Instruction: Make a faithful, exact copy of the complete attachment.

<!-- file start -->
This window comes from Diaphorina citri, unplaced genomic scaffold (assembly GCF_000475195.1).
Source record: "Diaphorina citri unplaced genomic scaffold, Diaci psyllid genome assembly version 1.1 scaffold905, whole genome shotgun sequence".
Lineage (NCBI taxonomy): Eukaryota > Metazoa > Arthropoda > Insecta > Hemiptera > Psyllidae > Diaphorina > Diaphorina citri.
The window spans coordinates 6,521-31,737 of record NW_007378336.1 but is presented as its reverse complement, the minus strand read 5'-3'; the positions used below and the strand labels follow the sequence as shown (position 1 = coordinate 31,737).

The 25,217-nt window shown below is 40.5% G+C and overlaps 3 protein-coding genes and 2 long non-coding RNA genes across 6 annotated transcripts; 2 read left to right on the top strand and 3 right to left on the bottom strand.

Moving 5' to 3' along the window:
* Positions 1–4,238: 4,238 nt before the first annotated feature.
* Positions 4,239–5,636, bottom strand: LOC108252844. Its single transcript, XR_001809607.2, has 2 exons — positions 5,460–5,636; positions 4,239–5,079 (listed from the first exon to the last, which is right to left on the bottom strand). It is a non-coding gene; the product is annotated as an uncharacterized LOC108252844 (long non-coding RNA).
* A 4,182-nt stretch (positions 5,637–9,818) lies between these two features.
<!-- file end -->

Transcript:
This window comes from Diaphorina citri, unplaced genomic scaffold (assembly GCF_000475195.1).
Source record: "Diaphorina citri unplaced genomic scaffold, Diaci psyllid genome assembly version 1.1 scaffold905, whole genome shotgun sequence".
Lineage (NCBI taxonomy): Eukaryota > Metazoa > Arthropoda > Insecta > Hemiptera > Psyllidae > Diaphorina > Diaphorina citri.
The window spans coordinates 6,521-31,737 of record NW_007378336.1 but is presented as its reverse complement, the minus strand read 5'-3'; the positions used below and the strand labels follow the sequence as shown (position 1 = coordinate 31,737).

The 25,217-nt window shown below is 40.5% G+C and overlaps 3 protein-coding genes and 2 long non-coding RNA genes across 6 annotated transcripts; 2 read left to right on the top strand and 3 right to left on the bottom strand.

Moving 5' to 3' along the window:
* Positions 1–4,238: 4,238 nt before the first annotated feature.
* Positions 4,239–5,636, bottom strand: LOC108252844. Its single transcript, XR_001809607.2, has 2 exons — positions 5,460–5,636; positions 4,239–5,079 (listed from the first exon to the last, which is right to left on the bottom strand). It is a non-coding gene; the product is annotated as an uncharacterized LOC108252844 (long non-coding RNA).
* A 4,182-nt stretch (positions 5,637–9,818) lies between these two features.